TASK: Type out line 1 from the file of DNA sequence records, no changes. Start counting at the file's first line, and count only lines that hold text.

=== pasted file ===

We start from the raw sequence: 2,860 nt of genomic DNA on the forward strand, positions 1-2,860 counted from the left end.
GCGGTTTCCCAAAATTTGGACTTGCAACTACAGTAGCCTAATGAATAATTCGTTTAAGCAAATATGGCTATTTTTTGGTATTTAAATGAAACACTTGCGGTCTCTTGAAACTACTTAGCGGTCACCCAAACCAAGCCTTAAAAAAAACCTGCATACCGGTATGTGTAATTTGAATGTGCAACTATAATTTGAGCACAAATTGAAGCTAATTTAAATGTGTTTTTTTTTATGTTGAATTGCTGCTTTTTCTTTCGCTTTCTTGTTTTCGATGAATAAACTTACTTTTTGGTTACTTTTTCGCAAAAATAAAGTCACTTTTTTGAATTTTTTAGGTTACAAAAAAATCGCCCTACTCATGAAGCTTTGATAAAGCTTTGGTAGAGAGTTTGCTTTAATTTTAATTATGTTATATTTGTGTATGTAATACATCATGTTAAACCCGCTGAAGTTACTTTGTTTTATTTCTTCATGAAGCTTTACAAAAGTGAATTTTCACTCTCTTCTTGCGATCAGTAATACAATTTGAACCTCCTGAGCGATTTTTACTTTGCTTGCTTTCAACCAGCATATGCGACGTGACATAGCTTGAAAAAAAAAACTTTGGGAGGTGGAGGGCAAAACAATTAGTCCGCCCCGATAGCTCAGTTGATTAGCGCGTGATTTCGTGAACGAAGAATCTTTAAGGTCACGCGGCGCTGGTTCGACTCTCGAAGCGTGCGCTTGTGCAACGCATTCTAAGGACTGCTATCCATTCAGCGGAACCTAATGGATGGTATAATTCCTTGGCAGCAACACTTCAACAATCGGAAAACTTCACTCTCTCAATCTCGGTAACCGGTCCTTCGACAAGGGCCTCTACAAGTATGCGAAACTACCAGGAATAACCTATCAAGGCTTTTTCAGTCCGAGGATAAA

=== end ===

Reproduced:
We start from the raw sequence: 2,860 nt of genomic DNA on the forward strand, positions 1-2,860 counted from the left end.